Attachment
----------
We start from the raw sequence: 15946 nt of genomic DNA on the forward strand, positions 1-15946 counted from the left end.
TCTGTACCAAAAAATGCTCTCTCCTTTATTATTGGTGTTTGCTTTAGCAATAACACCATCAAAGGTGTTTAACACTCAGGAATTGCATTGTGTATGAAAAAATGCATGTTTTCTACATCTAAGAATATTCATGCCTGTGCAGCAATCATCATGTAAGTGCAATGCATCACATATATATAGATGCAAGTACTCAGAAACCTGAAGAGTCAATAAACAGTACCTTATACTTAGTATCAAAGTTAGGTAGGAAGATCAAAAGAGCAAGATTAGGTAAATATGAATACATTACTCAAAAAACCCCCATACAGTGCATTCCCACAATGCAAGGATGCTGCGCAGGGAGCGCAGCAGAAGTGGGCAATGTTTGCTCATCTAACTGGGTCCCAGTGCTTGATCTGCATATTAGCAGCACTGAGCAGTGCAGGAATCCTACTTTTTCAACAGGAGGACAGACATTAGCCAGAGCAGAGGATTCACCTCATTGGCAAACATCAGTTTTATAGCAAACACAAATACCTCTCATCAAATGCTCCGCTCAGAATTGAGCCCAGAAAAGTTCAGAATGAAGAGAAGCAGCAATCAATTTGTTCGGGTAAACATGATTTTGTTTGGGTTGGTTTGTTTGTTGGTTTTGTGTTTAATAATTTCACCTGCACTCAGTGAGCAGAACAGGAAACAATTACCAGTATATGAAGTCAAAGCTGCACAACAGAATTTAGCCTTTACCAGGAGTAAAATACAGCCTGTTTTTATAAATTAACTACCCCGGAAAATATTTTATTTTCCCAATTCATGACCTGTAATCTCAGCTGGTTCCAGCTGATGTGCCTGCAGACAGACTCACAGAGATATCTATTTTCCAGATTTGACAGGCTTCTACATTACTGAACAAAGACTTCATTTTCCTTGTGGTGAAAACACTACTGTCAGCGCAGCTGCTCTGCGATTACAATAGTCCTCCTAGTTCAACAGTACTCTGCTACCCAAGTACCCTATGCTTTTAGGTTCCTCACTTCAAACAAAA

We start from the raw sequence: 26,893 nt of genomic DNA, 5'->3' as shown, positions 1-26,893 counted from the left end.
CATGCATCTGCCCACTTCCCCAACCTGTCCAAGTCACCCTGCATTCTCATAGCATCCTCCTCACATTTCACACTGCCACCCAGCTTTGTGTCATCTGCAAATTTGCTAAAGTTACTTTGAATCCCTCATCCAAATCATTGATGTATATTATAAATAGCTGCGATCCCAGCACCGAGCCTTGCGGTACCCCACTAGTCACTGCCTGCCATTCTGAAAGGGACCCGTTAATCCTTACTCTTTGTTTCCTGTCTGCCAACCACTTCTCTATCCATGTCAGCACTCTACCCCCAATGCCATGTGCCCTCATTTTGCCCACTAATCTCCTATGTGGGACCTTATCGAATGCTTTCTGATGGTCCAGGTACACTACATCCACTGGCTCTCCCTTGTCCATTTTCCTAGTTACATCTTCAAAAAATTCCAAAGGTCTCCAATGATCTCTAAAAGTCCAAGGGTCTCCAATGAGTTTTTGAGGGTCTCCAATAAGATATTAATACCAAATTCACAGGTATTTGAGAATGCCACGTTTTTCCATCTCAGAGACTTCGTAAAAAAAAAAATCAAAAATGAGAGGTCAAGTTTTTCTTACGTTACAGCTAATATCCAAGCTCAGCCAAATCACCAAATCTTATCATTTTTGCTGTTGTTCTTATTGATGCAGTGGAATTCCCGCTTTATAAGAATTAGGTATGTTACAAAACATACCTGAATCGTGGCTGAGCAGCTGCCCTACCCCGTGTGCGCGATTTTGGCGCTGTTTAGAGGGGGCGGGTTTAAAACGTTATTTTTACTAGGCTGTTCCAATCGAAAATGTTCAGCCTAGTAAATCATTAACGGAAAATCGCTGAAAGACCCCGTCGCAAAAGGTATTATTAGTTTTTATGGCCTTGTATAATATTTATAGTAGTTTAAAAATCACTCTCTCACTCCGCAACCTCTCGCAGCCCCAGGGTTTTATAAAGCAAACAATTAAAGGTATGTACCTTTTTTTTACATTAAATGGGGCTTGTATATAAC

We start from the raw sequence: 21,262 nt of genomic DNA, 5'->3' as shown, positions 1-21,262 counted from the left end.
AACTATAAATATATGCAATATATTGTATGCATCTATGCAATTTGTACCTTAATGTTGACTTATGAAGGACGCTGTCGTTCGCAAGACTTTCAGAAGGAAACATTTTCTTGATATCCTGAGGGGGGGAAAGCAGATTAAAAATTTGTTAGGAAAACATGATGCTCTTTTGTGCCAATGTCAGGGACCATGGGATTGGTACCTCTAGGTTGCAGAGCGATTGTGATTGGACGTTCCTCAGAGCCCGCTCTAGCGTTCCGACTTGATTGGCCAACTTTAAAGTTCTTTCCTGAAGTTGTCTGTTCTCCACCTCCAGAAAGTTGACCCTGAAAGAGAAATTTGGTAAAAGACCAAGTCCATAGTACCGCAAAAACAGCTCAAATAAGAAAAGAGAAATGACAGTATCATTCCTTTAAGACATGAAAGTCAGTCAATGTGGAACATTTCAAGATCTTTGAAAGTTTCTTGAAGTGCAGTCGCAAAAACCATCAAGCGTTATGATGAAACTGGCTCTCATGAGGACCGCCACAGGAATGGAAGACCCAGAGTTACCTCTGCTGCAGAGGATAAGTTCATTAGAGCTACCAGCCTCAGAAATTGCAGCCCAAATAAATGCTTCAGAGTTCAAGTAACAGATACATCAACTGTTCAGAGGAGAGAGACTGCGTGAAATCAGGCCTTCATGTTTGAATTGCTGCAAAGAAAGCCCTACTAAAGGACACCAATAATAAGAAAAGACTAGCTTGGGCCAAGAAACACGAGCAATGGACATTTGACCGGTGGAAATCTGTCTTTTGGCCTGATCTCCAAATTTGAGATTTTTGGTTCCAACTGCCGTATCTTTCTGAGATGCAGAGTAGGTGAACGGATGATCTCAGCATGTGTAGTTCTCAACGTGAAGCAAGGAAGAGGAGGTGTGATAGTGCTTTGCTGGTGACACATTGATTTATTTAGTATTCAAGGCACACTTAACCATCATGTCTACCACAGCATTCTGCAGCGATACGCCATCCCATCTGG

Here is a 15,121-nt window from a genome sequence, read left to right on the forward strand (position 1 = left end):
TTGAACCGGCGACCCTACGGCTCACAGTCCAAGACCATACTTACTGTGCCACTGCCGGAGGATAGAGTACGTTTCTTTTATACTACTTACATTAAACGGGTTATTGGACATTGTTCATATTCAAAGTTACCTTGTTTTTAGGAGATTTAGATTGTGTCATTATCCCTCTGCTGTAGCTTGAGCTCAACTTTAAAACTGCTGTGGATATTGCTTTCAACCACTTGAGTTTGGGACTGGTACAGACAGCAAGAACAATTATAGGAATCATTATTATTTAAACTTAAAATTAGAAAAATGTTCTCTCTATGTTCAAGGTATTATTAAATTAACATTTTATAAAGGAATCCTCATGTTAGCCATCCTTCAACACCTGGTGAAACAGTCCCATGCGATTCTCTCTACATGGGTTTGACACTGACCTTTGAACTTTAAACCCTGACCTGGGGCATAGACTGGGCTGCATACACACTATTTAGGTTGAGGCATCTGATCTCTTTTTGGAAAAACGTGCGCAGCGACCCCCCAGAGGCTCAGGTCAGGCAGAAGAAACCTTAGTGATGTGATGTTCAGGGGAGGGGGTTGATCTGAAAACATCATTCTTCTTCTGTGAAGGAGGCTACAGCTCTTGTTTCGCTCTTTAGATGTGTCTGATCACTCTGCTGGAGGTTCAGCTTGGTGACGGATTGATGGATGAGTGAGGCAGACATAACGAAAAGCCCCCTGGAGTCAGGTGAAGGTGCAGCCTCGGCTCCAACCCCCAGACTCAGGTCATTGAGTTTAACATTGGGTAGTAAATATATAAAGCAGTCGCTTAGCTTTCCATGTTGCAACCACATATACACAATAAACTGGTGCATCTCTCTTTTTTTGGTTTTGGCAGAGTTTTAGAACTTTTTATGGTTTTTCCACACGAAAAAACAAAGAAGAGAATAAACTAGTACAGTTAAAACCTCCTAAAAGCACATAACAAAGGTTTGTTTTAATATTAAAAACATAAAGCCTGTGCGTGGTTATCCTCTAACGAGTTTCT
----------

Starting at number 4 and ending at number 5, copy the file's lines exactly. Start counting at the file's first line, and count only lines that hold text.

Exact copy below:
CATGCATCTGCCCACTTCCCCAACCTGTCCAAGTCACCCTGCATTCTCATAGCATCCTCCTCACATTTCACACTGCCACCCAGCTTTGTGTCATCTGCAAATTTGCTAAAGTTACTTTGAATCCCTCATCCAAATCATTGATGTATATTATAAATAGCTGCGATCCCAGCACCGAGCCTTGCGGTACCCCACTAGTCACTGCCTGCCATTCTGAAAGGGACCCGTTAATCCTTACTCTTTGTTTCCTGTCTGCCAACCACTTCTCTATCCATGTCAGCACTCTACCCCCAATGCCATGTGCCCTCATTTTGCCCACTAATCTCCTATGTGGGACCTTATCGAATGCTTTCTGATGGTCCAGGTACACTACATCCACTGGCTCTCCCTTGTCCATTTTCCTAGTTACATCTTCAAAAAATTCCAAAGGTCTCCAATGATCTCTAAAAGTCCAAGGGTCTCCAATGAGTTTTTGAGGGTCTCCAATAAGATATTAATACCAAATTCACAGGTATTTGAGAATGCCACGTTTTTCCATCTCAGAGACTTCGTAAAAAAAAAAATCAAAAATGAGAGGTCAAGTTTTTCTTACGTTACAGCTAATATCCAAGCTCAGCCAAATCACCAAATCTTATCATTTTTGCTGTTGTTCTTATTGATGCAGTGGAATTCCCGCTTTATAAGAATTAGGTATGTTACAAAACATACCTGAATCGTGGCTGAGCAGCTGCCCTACCCCGTGTGCGCGATTTTGGCGCTGTTTAGAGGGGGCGGGTTTAAAACGTTATTTTTACTAGGCTGTTCCAATCGAAAATGTTCAGCCTAGTAAATCATTAACGGAAAATCGCTGAAAGACCCCGTCGCAAAAGGTATTATTAGTTTTTATGGCCTTGTATAATATTTATAGTAGTTTAAAAATCACTCTCTCACTCCGCAACCTCTCGCAGCCCCAGGGTTTTATAAAGCAAACAATTAAAGGTATGTACCTTTTTTTTACATTAAATGGGGCTTGTATATAAC

We start from the raw sequence: 21,262 nt of genomic DNA, 5'->3' as shown, positions 1-21,262 counted from the left end.